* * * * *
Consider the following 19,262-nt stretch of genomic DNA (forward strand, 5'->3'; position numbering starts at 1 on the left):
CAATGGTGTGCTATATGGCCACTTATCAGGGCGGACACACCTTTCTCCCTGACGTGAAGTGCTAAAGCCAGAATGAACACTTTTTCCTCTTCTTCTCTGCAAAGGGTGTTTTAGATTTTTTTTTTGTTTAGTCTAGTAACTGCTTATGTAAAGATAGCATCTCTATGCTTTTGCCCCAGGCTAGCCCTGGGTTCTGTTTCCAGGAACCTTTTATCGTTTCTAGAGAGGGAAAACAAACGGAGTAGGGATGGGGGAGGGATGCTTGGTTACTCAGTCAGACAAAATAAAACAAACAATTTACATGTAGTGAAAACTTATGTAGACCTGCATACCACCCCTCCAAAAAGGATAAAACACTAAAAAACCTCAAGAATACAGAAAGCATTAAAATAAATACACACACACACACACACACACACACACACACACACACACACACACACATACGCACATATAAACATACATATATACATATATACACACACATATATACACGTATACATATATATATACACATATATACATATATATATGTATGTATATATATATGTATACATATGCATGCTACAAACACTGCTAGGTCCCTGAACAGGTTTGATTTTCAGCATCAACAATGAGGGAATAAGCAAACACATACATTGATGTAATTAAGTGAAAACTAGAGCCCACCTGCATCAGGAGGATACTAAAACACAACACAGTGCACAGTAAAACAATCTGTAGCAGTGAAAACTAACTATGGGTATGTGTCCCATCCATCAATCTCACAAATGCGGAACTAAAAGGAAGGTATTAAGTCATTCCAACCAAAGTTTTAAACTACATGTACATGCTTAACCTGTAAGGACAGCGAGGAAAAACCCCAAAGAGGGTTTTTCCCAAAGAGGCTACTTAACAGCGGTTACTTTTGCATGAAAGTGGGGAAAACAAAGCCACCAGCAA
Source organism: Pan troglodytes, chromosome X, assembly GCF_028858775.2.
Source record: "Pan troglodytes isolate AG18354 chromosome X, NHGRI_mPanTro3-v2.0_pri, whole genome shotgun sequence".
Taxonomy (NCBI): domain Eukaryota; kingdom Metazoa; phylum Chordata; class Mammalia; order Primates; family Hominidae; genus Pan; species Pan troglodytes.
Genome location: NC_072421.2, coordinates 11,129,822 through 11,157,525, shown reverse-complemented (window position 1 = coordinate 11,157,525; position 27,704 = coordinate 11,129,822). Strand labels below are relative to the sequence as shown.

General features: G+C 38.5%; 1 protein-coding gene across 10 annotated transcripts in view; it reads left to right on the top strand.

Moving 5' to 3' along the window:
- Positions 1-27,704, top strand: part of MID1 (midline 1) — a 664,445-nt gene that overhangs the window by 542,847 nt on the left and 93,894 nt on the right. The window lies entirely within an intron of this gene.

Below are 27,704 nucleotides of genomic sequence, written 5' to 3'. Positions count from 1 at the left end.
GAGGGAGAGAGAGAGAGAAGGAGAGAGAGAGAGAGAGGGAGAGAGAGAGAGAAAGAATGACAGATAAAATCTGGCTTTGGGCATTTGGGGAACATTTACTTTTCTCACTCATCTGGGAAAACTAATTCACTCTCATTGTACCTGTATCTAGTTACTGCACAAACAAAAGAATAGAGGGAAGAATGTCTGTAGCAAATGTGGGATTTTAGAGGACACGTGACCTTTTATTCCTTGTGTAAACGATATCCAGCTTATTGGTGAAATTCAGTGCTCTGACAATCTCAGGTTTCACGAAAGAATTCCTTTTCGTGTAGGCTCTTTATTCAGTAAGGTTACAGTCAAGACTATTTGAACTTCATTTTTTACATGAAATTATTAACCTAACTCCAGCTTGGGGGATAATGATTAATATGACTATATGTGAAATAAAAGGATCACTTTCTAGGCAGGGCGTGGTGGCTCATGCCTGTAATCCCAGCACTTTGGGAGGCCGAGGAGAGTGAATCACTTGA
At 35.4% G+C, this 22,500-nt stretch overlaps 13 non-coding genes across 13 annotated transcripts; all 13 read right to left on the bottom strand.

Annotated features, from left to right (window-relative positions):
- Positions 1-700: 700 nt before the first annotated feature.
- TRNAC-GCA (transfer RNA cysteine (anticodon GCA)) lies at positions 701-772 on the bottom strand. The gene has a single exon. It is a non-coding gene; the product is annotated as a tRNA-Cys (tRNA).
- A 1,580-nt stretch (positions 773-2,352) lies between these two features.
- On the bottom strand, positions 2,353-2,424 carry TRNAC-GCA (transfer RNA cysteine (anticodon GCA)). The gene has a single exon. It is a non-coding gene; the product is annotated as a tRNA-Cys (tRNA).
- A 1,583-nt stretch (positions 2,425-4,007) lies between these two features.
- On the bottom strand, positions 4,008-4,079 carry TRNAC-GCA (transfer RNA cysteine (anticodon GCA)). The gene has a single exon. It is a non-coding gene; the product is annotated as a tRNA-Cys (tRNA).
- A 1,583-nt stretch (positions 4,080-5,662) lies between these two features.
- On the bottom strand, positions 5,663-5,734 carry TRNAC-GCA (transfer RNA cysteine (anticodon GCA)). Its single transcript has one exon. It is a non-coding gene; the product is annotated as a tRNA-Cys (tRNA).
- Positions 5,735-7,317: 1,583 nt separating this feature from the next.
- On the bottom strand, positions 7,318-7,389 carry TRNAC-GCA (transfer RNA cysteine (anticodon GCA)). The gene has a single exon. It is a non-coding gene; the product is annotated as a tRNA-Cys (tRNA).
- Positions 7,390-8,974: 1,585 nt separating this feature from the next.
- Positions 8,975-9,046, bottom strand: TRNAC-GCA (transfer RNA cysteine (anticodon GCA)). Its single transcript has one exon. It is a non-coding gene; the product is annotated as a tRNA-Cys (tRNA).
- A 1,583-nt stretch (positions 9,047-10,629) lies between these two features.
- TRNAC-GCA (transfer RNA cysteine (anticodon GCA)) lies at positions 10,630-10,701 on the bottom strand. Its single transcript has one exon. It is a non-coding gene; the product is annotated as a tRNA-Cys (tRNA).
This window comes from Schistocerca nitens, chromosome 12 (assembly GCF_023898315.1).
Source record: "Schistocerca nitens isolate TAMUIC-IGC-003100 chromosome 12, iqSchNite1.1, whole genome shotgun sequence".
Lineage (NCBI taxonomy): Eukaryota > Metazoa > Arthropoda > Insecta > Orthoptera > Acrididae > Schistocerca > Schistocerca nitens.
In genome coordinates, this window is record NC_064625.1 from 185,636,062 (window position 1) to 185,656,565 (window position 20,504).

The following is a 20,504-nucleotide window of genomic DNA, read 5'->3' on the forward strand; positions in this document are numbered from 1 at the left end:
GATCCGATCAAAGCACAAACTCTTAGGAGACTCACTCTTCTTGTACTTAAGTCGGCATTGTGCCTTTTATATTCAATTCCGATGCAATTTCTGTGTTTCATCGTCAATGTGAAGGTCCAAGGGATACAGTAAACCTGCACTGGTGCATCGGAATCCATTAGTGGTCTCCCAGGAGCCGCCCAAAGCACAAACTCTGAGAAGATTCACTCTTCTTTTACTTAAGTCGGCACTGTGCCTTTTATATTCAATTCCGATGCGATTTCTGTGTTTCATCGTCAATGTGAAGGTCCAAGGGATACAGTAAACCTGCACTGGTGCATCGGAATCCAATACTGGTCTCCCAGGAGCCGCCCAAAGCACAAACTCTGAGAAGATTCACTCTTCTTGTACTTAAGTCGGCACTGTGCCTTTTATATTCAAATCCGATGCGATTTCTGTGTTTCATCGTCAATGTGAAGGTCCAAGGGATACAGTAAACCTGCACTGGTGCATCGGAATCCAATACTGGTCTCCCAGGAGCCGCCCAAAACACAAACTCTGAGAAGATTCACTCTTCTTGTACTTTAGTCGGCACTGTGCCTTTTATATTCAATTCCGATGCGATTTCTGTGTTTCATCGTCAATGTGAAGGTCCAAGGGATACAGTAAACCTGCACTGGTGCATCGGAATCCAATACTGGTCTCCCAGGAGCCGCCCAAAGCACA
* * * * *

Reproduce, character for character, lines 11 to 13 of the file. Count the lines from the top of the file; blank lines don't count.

GAGGGAGAGAGAGAGAGAAGGAGAGAGAGAGAGAGAGGGAGAGAGAGAGAGAAAGAATGACAGATAAAATCTGGCTTTGGGCATTTGGGGAACATTTACTTTTCTCACTCATCTGGGAAAACTAATTCACTCTCATTGTACCTGTATCTAGTTACTGCACAAACAAAAGAATAGAGGGAAGAATGTCTGTAGCAAATGTGGGATTTTAGAGGACACGTGACCTTTTATTCCTTGTGTAAACGATATCCAGCTTATTGGTGAAATTCAGTGCTCTGACAATCTCAGGTTTCACGAAAGAATTCCTTTTCGTGTAGGCTCTTTATTCAGTAAGGTTACAGTCAAGACTATTTGAACTTCATTTTTTACATGAAATTATTAACCTAACTCCAGCTTGGGGGATAATGATTAATATGACTATATGTGAAATAAAAGGATCACTTTCTAGGCAGGGCGTGGTGGCTCATGCCTGTAATCCCAGCACTTTGGGAGGCCGAGGAGAGTGAATCACTTGA
At 35.4% G+C, this 22,500-nt stretch overlaps 13 non-coding genes across 13 annotated transcripts; all 13 read right to left on the bottom strand.

Annotated features, from left to right (window-relative positions):